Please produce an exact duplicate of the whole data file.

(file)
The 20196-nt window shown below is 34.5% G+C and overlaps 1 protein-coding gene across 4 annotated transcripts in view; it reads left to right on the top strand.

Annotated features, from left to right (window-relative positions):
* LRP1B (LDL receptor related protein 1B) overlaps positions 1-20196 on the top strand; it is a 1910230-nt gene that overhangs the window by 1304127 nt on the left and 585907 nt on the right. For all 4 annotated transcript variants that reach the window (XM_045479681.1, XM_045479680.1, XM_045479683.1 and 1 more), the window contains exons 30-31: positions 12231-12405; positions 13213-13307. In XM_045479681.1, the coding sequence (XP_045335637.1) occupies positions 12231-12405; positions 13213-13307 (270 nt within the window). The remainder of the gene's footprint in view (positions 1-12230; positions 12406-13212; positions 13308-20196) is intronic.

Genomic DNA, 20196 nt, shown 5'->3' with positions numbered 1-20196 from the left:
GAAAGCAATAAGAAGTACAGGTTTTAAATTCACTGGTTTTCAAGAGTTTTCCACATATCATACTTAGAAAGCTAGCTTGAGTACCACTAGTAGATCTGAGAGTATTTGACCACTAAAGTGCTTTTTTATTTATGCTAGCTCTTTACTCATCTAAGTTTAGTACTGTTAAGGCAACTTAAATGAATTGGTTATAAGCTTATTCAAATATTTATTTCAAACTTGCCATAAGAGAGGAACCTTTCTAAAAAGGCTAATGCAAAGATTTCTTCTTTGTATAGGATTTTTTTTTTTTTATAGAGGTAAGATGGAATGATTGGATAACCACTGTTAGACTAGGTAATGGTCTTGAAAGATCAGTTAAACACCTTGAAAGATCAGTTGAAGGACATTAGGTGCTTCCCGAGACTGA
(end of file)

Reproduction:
The 20196-nt window shown below is 34.5% G+C and overlaps 1 protein-coding gene across 4 annotated transcripts in view; it reads left to right on the top strand.

Annotated features, from left to right (window-relative positions):
* LRP1B (LDL receptor related protein 1B) overlaps positions 1-20196 on the top strand; it is a 1910230-nt gene that overhangs the window by 1304127 nt on the left and 585907 nt on the right. For all 4 annotated transcript variants that reach the window (XM_045479681.1, XM_045479680.1, XM_045479683.1 and 1 more), the window contains exons 30-31: positions 12231-12405; positions 13213-13307. In XM_045479681.1, the coding sequence (XP_045335637.1) occupies positions 12231-12405; positions 13213-13307 (270 nt within the window). The remainder of the gene's footprint in view (positions 1-12230; positions 12406-13212; positions 13308-20196) is intronic.

Genomic DNA, 20196 nt, shown 5'->3' with positions numbered 1-20196 from the left:
GAAAGCAATAAGAAGTACAGGTTTTAAATTCACTGGTTTTCAAGAGTTTTCCACATATCATACTTAGAAAGCTAGCTTGAGTACCACTAGTAGATCTGAGAGTATTTGACCACTAAAGTGCTTTTTTATTTATGCTAGCTCTTTACTCATCTAAGTTTAGTACTGTTAAGGCAACTTAAATGAATTGGTTATAAGCTTATTCAAATATTTATTTCAAACTTGCCATAAGAGAGGAACCTTTCTAAAAAGGCTAATGCAAAGATTTCTTCTTTGTATAGGATTTTTTTTTTTTTATAGAGGTAAGATGGAATGATTGGATAACCACTGTTAGACTAGGTAATGGTCTTGAAAGATCAGTTAAACACCTTGAAAGATCAGTTGAAGGACATTAGGTGCTTCCCGAGACTGA